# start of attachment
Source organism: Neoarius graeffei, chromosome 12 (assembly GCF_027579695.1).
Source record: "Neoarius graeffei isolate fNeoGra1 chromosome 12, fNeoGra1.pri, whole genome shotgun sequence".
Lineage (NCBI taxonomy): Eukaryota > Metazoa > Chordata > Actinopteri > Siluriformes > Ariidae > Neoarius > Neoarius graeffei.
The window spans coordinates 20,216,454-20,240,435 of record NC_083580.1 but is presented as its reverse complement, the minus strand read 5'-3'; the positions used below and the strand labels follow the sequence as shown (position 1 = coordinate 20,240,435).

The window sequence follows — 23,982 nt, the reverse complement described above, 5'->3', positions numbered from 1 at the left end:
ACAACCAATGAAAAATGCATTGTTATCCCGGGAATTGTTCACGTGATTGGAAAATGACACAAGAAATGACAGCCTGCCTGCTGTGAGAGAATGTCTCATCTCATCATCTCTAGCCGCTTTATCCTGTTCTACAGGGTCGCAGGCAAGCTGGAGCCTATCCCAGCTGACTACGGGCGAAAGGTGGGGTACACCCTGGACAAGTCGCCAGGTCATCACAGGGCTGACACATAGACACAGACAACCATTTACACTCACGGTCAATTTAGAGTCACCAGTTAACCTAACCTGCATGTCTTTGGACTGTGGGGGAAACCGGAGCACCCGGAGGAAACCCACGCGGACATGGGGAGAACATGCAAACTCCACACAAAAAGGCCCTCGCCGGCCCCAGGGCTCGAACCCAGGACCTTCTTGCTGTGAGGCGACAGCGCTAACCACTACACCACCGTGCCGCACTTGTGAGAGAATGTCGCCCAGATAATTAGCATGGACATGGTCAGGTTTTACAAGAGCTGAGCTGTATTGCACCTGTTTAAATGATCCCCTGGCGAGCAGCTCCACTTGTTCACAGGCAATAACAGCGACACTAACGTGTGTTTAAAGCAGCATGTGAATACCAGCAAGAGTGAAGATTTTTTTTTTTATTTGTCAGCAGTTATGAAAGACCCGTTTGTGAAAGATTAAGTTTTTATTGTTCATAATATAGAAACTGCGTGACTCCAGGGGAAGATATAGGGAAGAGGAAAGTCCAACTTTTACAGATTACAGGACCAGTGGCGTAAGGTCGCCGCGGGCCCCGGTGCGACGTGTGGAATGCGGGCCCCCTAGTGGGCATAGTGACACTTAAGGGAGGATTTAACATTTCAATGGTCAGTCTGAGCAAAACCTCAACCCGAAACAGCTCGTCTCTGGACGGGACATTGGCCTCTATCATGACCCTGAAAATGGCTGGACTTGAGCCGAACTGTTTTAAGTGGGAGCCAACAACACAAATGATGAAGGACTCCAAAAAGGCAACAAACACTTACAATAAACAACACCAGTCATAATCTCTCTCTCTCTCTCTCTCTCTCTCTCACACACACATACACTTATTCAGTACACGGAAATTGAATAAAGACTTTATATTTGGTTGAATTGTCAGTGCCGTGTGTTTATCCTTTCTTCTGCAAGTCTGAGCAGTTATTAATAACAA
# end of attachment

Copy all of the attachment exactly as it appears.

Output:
Source organism: Neoarius graeffei, chromosome 12 (assembly GCF_027579695.1).
Source record: "Neoarius graeffei isolate fNeoGra1 chromosome 12, fNeoGra1.pri, whole genome shotgun sequence".
Lineage (NCBI taxonomy): Eukaryota > Metazoa > Chordata > Actinopteri > Siluriformes > Ariidae > Neoarius > Neoarius graeffei.
The window spans coordinates 20,216,454-20,240,435 of record NC_083580.1 but is presented as its reverse complement, the minus strand read 5'-3'; the positions used below and the strand labels follow the sequence as shown (position 1 = coordinate 20,240,435).

The window sequence follows — 23,982 nt, the reverse complement described above, 5'->3', positions numbered from 1 at the left end:
ACAACCAATGAAAAATGCATTGTTATCCCGGGAATTGTTCACGTGATTGGAAAATGACACAAGAAATGACAGCCTGCCTGCTGTGAGAGAATGTCTCATCTCATCATCTCTAGCCGCTTTATCCTGTTCTACAGGGTCGCAGGCAAGCTGGAGCCTATCCCAGCTGACTACGGGCGAAAGGTGGGGTACACCCTGGACAAGTCGCCAGGTCATCACAGGGCTGACACATAGACACAGACAACCATTTACACTCACGGTCAATTTAGAGTCACCAGTTAACCTAACCTGCATGTCTTTGGACTGTGGGGGAAACCGGAGCACCCGGAGGAAACCCACGCGGACATGGGGAGAACATGCAAACTCCACACAAAAAGGCCCTCGCCGGCCCCAGGGCTCGAACCCAGGACCTTCTTGCTGTGAGGCGACAGCGCTAACCACTACACCACCGTGCCGCACTTGTGAGAGAATGTCGCCCAGATAATTAGCATGGACATGGTCAGGTTTTACAAGAGCTGAGCTGTATTGCACCTGTTTAAATGATCCCCTGGCGAGCAGCTCCACTTGTTCACAGGCAATAACAGCGACACTAACGTGTGTTTAAAGCAGCATGTGAATACCAGCAAGAGTGAAGATTTTTTTTTTTATTTGTCAGCAGTTATGAAAGACCCGTTTGTGAAAGATTAAGTTTTTATTGTTCATAATATAGAAACTGCGTGACTCCAGGGGAAGATATAGGGAAGAGGAAAGTCCAACTTTTACAGATTACAGGACCAGTGGCGTAAGGTCGCCGCGGGCCCCGGTGCGACGTGTGGAATGCGGGCCCCCTAGTGGGCATAGTGACACTTAAGGGAGGATTTAACATTTCAATGGTCAGTCTGAGCAAAACCTCAACCCGAAACAGCTCGTCTCTGGACGGGACATTGGCCTCTATCATGACCCTGAAAATGGCTGGACTTGAGCCGAACTGTTTTAAGTGGGAGCCAACAACACAAATGATGAAGGACTCCAAAAAGGCAACAAACACTTACAATAAACAACACCAGTCATAATCTCTCTCTCTCTCTCTCTCTCTCTCTCACACACACATACACTTATTCAGTACACGGAAATTGAATAAAGACTTTATATTTGGTTGAATTGTCAGTGCCGTGTGTTTATCCTTTCTTCTGCAAGTCTGAGCAGTTATTAATAACAA